This essay appears in the book Under My Thumb: Songs That Hate Women and the Women Who Love Them, published by Repeater Books in October 2017
In April 2016, the hashtag ‘#indieamnesty’ hit Twitter, turning the spotlight on a genre that had last burned bright ten years ago. Too far removed to feel relevant – and too luridly memorable to claw back any real cachet – mid-2000s British indie had become the source of a very specific kind of humblebrag. ‘An ex-girlfriend cheated on me with a Zuton’ read one tweet. ‘Accidentally stood on Morrissey’s hand once’ read another. The tweets painted a picture of a long-gone world with Camden at its epicentre, when every band name began with ‘The’ and stylish boys wore waistcoats and thin ties.
Listening to mid-2000s indie today, it’s hard to remember exactly what all the fuss was about. For sure, the better acts have an energy and anarchy about them, a Myspace-era version of rock and roll. But the style as a whole has aged badly. If today’s more zeitgeist-friendly acts are marked by the absence of genre – pop blending into EDM blending into rap – then this music sounds very obviously of another time. For the most part, these are guitar bands, influenced by guitar bands, stemming from a purebred lineage of guitar bands. You don’t get them referencing Jamaican dancehall or sampling psychedelic folk. What’s more, through 2016’s blinkers, its demographic makeup is hard to overlook. Although there were, certainly, female indie acts, non-white indie acts and gay or bisexual indie acts (with Bloc Party’s frontman, Kele Okereke, perhaps unique in covering the latter two bases), these were the minority. Straight white male was the default.
In one sense, indie culture was egalitarian. The scene had many strands and multiple influences, with Riot Grrrl looming just as large as rock revivalism. It also allowed some blurring of gender boundaries. Fans of all genders opted for the same androgynous aesthetic – eyeliner, band T-shirts, skinny jeans while raw emotionality was key to many of the songs. Just think of Frank Ferdinand’s breakup anthem, Walk Away, or the yearning Radio America by the Libertines.
At the outermost edges of the scene, where indie blurred into emo, acts like Placebo sung about queer culture and toyed with gender expectations. (Whether or not Placebo was truly ‘mid 2000s indie’ depends on where you draw the line). Still, there was a shaggy-haired elephant in the room, in that the scene was overwhelmingly male.
When I look back this era now, I struggle to recall many of the names I once spent hours searching for on Napster. They have fused into a single, homogenous mass of male grandstanding, male heartbreak, male bonding and – worst – male cod-profundity. But I do remember the Long Blondes, precisely because they were different. And while the likes of The Automatic have long since faded from view, The Kills are still going strong. It is the bands that deviated most from the ‘four white boys and a scratchy guitar’ template that sound the freshest to 2016 ears.
Youth culture is supposed to capture a spirit of rebellion. So why was this particular youth culture so in thrall to the status quo?
In 2005, the American writer Ariel Levy published Female Chauvinist Pigs, which discussed the rise of so-called ‘raunch culture’. As she saw it, women were doing things that would have outraged their mothers – getting breast implants, going to strip clubs, wearing T-shirts emblazoned with the Playboy bunny logo – all the while framing it as a postfeminist act of rebellion. According to Levy, these women were adopting two strategies to “deal with [their] femaleness”. Some were objectifying other women – reading Playboy, talking about porn stars – while others were objectifying themselves. In both cases, the ‘postfeminist’ justification seemed tenuous. Why would they bother aligning themselves with men, or performing sexiness to men, if men had truly stopped being the dominant cultural force?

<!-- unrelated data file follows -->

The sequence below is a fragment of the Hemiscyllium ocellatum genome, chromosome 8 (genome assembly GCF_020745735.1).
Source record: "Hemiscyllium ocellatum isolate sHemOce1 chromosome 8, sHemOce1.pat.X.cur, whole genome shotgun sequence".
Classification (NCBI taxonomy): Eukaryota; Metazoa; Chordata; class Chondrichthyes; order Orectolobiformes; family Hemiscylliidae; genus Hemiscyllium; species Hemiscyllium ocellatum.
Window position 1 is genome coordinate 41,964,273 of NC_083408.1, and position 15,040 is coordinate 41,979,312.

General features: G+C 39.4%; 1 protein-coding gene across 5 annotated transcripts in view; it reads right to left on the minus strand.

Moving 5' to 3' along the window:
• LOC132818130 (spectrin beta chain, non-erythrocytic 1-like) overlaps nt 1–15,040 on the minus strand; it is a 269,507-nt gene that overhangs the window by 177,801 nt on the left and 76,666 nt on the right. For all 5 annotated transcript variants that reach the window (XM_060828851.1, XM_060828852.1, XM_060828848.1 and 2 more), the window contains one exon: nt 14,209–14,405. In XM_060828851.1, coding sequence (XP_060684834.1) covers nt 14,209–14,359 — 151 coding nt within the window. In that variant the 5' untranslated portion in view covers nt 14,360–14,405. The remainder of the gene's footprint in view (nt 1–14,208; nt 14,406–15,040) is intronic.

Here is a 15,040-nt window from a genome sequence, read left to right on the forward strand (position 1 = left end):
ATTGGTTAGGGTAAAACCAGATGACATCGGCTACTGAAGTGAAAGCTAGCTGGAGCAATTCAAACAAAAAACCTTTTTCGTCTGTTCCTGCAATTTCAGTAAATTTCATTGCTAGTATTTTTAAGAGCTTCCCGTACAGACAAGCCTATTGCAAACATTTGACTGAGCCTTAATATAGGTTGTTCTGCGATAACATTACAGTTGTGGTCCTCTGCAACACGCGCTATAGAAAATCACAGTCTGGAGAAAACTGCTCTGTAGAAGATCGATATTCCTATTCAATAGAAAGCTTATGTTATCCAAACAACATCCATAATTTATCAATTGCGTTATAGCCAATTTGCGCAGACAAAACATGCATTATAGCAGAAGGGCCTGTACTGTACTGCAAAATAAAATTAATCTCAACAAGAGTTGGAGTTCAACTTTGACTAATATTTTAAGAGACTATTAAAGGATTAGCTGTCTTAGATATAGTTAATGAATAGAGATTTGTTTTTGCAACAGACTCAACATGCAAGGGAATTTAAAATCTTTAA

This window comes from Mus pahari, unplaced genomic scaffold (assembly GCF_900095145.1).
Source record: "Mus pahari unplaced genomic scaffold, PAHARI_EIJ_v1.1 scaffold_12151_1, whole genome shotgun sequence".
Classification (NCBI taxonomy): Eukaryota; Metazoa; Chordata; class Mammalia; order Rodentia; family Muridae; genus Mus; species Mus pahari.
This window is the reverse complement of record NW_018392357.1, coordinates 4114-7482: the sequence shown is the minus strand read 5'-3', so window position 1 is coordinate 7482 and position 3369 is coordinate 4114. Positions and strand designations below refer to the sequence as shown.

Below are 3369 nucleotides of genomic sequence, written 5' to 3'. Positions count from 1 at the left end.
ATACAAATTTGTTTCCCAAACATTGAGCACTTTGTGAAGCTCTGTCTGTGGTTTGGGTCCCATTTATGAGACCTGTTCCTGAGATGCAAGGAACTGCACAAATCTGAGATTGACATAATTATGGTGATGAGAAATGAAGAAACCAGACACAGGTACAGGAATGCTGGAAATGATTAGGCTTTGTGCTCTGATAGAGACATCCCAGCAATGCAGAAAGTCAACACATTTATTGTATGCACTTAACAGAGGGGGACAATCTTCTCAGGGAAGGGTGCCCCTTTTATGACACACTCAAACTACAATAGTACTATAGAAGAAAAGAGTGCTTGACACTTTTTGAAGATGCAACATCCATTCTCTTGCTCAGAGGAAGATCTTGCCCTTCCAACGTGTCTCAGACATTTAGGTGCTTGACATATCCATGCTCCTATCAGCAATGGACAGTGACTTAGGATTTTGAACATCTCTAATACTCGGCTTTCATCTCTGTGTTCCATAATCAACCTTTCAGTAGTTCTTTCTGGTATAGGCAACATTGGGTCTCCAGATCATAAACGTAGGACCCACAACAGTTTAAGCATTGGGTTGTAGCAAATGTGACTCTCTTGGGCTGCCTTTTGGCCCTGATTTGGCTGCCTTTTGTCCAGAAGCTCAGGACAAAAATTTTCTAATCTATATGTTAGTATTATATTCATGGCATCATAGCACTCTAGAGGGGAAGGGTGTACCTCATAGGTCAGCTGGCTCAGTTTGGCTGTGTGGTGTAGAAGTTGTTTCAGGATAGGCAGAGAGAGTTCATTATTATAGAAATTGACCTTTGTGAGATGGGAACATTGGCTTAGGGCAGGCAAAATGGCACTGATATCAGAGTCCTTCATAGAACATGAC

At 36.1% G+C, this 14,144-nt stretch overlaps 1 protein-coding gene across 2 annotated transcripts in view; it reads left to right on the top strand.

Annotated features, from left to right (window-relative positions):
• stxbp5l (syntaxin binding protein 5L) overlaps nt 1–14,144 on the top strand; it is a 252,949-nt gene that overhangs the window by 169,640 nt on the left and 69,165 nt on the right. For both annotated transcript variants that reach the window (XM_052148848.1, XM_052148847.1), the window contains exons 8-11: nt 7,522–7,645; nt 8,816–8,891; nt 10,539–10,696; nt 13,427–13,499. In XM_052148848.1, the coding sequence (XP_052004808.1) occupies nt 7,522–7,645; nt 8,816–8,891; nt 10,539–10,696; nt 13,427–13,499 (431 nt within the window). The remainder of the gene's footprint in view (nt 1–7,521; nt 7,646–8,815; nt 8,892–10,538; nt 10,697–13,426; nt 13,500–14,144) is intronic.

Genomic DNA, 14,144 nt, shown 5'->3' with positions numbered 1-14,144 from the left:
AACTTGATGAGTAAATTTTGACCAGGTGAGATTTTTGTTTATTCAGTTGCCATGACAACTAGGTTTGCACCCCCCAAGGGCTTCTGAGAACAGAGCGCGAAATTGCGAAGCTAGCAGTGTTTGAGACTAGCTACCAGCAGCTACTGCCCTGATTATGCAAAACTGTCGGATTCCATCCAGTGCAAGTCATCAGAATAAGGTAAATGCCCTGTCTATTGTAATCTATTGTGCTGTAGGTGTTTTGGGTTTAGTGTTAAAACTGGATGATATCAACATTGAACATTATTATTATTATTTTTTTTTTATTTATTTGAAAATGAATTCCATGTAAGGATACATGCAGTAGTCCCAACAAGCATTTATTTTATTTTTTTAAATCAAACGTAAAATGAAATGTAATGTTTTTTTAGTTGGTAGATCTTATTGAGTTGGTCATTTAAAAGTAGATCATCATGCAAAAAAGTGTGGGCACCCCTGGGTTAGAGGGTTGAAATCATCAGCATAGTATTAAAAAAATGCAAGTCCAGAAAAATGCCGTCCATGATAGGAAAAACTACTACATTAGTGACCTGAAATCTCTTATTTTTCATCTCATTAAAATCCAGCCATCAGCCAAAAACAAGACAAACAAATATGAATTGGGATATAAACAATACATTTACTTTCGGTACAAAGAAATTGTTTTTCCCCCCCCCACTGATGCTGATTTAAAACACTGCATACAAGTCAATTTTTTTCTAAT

It was around this time that the ‘Cool Girl’ trope began to gain traction. The Cool Girl was a young woman who, rather questionably, claimed to be different from all the other girls. Because she saw anything coded female as inferior, she took pride in distancing herself from her own gender and positioning herself as ‘one of the guys’. In Gillian Flynn’s 2012 thriller Gone Girl, the narrator describes Cool Girl as the ‘defining compliment’:
“Being the Cool Girl means I am a hot, brilliant, funny woman who adores football, poker, dirty jokes, and burping, who plays video games, drinks cheap beer, loves threesomes and anal sex, and jams hot dogs and hamburgers into her mouth like she’s hosting the world’s biggest culinary gang bang while somehow maintaining a size 2, because Cool Girls are above all hot. Hot and understanding. Cool Girls never get angry; they only smile in a chagrined, loving manner and let their men do whatever they want. Go ahead, shit on me, I don’t mind, I’m the Cool Girl.”
The Cool Girl, then, is a perfect conflation between Ariel Levy’s two categories of Female Chauvinist Pig. She distinguishes herself from girly girls, in a bid to attain the status of a guy. And she attempts to gain more social power on top of that by becoming an object of male desire.
To my 30-year-old self in 2016, the Cool Girl sounds like a textbook case of internalised misogyny. But to my 20-year-old self in 2006 – still trying to work out how to ‘deal with my femaleness’ – she was a paradigm to follow. She was a way to show the world that you were a full human being, rather than a reductive feminine stereotype, and she enabled you to do that while remaining attractive to boys
The Libertines’ first album, Up the Bracket, came out when I was 16. It’s still a great album. It’s the distillation of being in a dive bar – jumping about and splashing lager everywhere while you eye up a guy with sleeve tattoos. To many commentators, it marked the return to the UK of credible guitar music, which had dwindled into dirge-like irrelevance by the turn of the century.